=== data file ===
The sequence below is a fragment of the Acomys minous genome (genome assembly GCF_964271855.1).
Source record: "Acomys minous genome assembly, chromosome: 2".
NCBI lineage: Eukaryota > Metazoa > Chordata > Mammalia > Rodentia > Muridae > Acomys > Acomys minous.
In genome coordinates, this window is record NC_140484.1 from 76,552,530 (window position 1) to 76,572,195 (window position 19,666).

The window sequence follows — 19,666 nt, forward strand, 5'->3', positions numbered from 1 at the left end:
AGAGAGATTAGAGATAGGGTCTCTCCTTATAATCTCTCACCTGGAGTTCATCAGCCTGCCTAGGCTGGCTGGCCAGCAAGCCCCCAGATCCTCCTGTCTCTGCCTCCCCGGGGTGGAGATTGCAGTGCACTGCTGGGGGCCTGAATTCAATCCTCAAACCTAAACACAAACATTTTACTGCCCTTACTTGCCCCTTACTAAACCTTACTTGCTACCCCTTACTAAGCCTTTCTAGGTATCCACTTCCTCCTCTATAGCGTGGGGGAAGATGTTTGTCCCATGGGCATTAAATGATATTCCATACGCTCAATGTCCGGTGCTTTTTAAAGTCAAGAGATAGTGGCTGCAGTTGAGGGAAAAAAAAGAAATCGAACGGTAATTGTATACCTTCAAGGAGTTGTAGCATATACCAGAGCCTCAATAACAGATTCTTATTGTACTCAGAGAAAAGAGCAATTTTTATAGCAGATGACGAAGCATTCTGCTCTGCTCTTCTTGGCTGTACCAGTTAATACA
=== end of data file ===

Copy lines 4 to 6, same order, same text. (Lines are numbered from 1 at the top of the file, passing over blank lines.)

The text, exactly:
In genome coordinates, this window is record NC_140484.1 from 76,552,530 (window position 1) to 76,572,195 (window position 19,666).

The window sequence follows — 19,666 nt, forward strand, 5'->3', positions numbered from 1 at the left end:
AGAGAGATTAGAGATAGGGTCTCTCCTTATAATCTCTCACCTGGAGTTCATCAGCCTGCCTAGGCTGGCTGGCCAGCAAGCCCCCAGATCCTCCTGTCTCTGCCTCCCCGGGGTGGAGATTGCAGTGCACTGCTGGGGGCCTGAATTCAATCCTCAAACCTAAACACAAACATTTTACTGCCCTTACTTGCCCCTTACTAAACCTTACTTGCTACCCCTTACTAAGCCTTTCTAGGTATCCACTTCCTCCTCTATAGCGTGGGGGAAGATGTTTGTCCCATGGGCATTAAATGATATTCCATACGCTCAATGTCCGGTGCTTTTTAAAGTCAAGAGATAGTGGCTGCAGTTGAGGGAAAAAAAAGAAATCGAACGGTAATTGTATACCTTCAAGGAGTTGTAGCATATACCAGAGCCTCAATAACAGATTCTTATTGTACTCAGAGAAAAGAGCAATTTTTATAGCAGATGACGAAGCATTCTGCTCTGCTCTTCTTGGCTGTACCAGTTAATACA